Maybe it's a blessing in disguise. Dragoon's definition of love spares us from reading more of its poorly translated dialogue, once again proving that the genre still hasn't evolved past Final Fantasy II is some respects. The characters use the word "bastard" a lot, and there's even a Bastard Sword! I guess the idea of an illegitimate sword is a new one, or does it mean that only bastards can use the sword? That would make Dart the first bastard hero in videogames wouldn't it? Either way, it's the extent to which Dragoon breaks new ground.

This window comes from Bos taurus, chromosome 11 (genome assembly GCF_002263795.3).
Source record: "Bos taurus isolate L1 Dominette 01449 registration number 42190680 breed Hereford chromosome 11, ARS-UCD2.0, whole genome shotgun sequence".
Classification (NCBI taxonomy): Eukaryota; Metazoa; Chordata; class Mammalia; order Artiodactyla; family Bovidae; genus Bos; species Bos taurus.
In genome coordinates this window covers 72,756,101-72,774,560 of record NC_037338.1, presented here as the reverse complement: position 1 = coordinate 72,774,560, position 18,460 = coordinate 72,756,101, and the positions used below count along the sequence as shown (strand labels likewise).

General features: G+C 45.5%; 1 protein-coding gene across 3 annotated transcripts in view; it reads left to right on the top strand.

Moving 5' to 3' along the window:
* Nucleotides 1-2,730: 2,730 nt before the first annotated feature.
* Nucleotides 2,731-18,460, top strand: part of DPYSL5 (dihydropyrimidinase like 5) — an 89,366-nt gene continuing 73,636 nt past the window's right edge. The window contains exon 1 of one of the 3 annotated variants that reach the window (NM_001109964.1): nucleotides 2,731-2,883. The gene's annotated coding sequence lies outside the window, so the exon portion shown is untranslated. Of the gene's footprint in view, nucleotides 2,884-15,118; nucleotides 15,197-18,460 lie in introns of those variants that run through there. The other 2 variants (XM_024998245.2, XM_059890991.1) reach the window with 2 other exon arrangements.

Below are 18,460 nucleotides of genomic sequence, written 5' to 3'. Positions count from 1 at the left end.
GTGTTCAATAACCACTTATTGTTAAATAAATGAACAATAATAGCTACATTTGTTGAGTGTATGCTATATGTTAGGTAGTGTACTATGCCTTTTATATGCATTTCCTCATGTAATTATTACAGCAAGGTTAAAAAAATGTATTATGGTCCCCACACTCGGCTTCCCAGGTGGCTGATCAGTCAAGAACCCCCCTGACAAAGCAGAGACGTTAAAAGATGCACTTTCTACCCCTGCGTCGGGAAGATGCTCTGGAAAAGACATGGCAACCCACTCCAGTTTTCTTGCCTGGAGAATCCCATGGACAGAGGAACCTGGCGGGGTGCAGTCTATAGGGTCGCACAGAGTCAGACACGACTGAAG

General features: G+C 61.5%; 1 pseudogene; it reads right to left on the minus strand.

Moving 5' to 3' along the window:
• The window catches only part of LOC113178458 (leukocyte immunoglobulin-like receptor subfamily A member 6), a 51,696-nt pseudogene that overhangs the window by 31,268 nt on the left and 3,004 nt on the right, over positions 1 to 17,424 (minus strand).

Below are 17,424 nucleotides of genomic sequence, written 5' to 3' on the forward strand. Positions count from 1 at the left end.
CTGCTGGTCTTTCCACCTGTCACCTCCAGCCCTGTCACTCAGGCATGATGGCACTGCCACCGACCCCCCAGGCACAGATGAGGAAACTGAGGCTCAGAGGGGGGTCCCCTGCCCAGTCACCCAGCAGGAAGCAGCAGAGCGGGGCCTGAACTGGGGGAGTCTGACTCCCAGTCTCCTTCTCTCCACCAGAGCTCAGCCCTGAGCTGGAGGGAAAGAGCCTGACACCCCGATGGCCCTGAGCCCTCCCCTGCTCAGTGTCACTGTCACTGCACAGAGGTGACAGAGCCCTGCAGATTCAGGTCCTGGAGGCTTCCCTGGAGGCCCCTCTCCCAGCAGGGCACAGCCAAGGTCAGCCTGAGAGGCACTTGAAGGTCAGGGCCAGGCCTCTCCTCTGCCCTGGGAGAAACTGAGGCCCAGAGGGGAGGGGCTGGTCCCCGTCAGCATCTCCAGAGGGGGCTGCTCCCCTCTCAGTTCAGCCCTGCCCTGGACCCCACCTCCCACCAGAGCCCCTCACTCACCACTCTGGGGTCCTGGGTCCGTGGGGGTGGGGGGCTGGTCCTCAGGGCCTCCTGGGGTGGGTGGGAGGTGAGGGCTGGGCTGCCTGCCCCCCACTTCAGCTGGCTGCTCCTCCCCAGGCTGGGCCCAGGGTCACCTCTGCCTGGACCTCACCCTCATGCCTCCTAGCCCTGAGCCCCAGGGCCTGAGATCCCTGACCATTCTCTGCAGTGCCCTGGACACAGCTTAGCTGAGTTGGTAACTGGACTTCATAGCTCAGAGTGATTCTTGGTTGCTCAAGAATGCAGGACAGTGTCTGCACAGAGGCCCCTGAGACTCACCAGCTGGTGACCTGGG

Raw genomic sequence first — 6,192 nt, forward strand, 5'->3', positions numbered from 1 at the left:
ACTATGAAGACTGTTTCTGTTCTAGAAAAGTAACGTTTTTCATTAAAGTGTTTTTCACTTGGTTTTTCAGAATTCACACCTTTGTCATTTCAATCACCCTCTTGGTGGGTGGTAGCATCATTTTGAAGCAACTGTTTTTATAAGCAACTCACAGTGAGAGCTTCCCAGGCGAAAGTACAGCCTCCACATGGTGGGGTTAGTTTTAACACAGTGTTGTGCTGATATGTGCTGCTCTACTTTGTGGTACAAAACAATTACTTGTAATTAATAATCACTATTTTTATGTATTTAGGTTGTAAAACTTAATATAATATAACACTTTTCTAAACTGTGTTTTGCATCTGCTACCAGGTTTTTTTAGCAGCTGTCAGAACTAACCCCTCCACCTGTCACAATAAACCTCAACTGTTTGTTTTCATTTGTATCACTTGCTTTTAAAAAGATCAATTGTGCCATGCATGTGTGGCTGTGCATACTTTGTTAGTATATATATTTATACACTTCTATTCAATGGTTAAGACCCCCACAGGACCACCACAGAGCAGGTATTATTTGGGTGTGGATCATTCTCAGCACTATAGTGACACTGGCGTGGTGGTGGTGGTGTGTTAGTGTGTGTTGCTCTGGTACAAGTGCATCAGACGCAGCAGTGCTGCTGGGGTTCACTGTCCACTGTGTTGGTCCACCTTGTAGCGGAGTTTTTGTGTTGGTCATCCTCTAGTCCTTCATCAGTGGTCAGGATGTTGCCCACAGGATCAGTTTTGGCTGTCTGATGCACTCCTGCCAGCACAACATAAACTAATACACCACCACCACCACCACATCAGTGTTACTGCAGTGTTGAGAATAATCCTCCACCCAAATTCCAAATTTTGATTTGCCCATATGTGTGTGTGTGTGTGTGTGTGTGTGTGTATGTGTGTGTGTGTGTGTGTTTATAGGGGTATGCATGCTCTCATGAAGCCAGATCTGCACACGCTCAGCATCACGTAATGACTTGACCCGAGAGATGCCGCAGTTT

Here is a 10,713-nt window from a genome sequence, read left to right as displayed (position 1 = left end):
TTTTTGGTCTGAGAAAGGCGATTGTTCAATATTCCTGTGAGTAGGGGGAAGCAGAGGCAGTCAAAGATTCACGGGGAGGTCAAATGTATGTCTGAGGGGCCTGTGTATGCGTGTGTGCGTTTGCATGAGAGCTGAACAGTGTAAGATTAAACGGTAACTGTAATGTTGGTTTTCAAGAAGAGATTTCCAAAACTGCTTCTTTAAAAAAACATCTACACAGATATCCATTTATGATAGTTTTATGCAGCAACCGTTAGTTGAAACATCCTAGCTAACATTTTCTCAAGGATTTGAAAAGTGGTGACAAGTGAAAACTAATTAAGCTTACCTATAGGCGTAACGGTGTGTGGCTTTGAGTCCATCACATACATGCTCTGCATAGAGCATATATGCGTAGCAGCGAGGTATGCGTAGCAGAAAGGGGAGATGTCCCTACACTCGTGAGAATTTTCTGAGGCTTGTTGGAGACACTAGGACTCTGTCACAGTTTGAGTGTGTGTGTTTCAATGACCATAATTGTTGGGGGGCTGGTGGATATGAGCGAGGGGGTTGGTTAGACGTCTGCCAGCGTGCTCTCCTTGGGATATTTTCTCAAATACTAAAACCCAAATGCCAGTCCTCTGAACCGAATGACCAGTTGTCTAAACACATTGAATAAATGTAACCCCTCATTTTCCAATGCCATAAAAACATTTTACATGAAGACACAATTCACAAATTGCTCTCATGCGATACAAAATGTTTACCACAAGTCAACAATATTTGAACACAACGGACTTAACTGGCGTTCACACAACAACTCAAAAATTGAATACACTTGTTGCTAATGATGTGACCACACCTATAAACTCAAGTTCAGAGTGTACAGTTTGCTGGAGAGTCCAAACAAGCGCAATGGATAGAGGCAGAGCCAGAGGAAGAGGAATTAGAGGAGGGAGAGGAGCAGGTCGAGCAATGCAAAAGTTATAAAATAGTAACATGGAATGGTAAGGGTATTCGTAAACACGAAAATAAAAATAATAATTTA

But let's not focus solely on the one-dimensional characters and bad writing when there are so many other aspects of Dragoon that follow proven RPG conventions. How about the look of the game, which mirrors FF7 in practically every way imaginable? The graphics are made up of pre-rendered, still images—on top of which the polygonal characters move about. Of course, even when your party grows to as many as six characters, you only see the main character (Dart) walking around. Certain events cause the rest of the crew to magically emerge from Dart's body as if they've been taking up residence in his undergarments. And even though the whole group always travels together, only three of them can fight at once. I guess if you could control more than that during a battle, the game wouldn't be like FF7 anymore, and we can't have that can we?